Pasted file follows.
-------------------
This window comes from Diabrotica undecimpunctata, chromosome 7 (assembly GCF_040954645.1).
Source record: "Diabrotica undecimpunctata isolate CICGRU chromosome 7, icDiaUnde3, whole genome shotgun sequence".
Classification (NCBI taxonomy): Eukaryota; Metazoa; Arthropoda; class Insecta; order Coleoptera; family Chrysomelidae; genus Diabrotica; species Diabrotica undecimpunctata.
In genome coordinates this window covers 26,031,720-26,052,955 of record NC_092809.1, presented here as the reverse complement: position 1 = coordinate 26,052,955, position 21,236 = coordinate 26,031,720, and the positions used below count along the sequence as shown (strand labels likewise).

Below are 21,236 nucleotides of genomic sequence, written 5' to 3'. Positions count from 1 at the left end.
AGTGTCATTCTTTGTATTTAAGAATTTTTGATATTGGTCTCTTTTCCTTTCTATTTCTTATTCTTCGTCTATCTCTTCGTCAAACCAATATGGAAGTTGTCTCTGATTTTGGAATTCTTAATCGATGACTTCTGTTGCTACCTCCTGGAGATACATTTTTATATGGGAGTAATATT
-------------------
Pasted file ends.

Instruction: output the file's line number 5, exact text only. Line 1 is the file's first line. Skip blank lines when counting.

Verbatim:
Below are 21,236 nucleotides of genomic sequence, written 5' to 3'. Positions count from 1 at the left end.